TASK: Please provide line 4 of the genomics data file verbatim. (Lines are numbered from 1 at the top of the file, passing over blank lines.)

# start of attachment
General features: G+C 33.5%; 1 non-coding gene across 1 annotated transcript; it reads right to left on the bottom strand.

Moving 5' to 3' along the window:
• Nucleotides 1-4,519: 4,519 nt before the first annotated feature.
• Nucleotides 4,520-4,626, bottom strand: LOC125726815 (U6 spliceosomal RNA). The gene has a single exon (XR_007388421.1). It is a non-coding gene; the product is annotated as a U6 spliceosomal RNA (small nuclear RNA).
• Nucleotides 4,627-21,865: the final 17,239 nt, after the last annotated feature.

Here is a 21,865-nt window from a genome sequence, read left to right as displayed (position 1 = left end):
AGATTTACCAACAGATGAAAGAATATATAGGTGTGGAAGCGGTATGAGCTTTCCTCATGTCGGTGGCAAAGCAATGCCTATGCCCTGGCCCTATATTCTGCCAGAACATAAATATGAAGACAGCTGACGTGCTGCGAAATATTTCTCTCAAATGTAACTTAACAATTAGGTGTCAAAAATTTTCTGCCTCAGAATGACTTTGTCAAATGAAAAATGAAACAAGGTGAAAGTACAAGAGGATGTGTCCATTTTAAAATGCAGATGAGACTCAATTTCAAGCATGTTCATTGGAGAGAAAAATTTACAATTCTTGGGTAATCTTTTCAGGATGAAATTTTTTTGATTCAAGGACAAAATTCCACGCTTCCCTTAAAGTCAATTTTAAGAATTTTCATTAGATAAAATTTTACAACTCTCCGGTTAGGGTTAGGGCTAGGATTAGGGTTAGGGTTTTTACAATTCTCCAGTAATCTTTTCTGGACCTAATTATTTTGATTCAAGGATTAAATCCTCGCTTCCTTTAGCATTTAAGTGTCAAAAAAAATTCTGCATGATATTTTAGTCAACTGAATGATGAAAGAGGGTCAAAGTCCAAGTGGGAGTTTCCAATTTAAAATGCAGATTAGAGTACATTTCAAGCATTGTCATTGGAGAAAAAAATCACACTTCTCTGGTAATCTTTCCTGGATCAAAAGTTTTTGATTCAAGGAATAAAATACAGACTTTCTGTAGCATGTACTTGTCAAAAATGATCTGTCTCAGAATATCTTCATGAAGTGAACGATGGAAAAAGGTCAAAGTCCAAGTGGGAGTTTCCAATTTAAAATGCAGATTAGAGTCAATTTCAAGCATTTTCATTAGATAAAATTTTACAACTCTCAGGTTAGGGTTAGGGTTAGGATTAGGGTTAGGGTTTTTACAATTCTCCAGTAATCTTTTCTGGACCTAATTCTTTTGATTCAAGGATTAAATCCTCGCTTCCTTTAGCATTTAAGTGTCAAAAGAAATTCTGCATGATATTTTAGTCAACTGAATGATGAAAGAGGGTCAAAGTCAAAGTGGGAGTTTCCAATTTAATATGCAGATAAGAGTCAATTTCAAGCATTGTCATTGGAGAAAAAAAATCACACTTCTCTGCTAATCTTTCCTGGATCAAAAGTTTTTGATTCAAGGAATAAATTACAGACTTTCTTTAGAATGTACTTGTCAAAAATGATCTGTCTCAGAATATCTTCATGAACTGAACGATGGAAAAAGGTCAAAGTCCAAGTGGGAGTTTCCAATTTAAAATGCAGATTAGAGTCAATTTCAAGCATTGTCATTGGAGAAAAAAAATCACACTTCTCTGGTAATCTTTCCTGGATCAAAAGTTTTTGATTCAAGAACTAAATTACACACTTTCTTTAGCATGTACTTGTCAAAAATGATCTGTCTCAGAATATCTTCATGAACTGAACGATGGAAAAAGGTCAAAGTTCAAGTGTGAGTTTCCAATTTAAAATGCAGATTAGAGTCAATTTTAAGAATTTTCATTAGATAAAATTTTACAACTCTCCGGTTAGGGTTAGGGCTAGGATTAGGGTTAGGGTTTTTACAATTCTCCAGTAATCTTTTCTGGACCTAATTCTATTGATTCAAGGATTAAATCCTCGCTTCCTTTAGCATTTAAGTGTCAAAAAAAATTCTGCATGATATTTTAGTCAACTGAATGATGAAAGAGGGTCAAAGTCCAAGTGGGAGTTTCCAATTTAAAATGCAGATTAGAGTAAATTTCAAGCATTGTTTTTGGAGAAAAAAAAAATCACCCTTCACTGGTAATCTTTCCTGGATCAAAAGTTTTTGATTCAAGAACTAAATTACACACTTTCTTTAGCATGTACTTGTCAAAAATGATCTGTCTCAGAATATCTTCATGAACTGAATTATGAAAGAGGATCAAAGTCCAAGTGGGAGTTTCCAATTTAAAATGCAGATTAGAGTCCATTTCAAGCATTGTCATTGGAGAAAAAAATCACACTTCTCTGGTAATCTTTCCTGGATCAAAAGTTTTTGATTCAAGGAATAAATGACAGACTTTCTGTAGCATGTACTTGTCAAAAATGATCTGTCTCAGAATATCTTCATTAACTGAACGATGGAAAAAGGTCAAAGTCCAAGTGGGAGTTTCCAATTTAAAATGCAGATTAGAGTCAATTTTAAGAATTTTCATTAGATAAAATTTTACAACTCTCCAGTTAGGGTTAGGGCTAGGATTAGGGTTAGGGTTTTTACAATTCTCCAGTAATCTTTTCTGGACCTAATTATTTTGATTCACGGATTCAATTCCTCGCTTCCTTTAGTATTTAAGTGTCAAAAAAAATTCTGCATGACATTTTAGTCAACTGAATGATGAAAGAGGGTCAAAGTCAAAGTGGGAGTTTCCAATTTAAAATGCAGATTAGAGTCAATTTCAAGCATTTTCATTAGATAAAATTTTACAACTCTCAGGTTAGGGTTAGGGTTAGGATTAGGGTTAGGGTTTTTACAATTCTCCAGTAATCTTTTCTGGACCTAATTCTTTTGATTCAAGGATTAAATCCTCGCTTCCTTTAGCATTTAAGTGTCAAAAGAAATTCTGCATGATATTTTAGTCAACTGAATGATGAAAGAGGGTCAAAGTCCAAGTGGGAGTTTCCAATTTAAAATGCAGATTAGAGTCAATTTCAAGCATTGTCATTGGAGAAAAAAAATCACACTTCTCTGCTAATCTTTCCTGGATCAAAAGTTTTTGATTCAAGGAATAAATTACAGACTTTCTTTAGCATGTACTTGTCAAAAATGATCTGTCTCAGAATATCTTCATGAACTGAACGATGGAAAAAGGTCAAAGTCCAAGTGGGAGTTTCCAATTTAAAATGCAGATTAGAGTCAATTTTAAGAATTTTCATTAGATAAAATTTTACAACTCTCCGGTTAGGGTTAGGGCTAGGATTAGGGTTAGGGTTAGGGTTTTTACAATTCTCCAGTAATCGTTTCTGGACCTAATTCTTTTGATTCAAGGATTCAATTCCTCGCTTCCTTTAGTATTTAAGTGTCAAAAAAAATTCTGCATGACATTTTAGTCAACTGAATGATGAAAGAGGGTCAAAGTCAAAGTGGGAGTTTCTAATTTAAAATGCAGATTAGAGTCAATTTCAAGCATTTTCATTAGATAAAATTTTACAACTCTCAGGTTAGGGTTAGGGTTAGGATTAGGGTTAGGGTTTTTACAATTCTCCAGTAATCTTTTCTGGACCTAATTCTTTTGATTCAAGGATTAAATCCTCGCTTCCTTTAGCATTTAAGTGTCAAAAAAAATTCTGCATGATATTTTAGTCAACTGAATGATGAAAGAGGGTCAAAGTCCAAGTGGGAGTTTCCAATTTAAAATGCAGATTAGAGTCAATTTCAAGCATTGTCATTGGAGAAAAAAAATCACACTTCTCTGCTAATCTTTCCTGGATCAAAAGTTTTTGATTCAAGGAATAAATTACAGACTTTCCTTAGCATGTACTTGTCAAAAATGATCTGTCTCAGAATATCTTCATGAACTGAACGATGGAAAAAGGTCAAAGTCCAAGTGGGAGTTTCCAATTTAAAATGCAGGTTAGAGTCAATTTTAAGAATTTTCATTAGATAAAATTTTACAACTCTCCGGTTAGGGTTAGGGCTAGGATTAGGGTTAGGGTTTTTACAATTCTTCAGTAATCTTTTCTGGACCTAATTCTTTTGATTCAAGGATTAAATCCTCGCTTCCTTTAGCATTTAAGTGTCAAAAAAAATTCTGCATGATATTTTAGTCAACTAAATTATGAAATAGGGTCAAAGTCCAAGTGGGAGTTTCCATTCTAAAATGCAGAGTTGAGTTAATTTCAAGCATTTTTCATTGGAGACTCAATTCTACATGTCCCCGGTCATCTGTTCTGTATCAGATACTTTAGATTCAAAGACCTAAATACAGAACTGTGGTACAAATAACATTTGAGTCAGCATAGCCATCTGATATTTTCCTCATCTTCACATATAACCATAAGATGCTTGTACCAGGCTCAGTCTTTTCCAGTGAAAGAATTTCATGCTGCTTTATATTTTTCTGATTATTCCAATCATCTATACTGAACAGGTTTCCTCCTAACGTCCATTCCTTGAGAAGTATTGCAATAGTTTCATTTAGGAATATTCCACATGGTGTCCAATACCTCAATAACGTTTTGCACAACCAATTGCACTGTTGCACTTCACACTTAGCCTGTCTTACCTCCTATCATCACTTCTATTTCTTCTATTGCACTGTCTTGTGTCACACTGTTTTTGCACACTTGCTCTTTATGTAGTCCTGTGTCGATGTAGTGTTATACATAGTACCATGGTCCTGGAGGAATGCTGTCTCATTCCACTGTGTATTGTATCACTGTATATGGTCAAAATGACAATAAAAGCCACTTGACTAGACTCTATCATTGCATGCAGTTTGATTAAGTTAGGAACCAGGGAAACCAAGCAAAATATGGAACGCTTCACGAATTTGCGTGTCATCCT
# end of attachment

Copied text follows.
• Nucleotides 4,520-4,626, bottom strand: LOC125726815 (U6 spliceosomal RNA). The gene has a single exon (XR_007388421.1). It is a non-coding gene; the product is annotated as a U6 spliceosomal RNA (small nuclear RNA).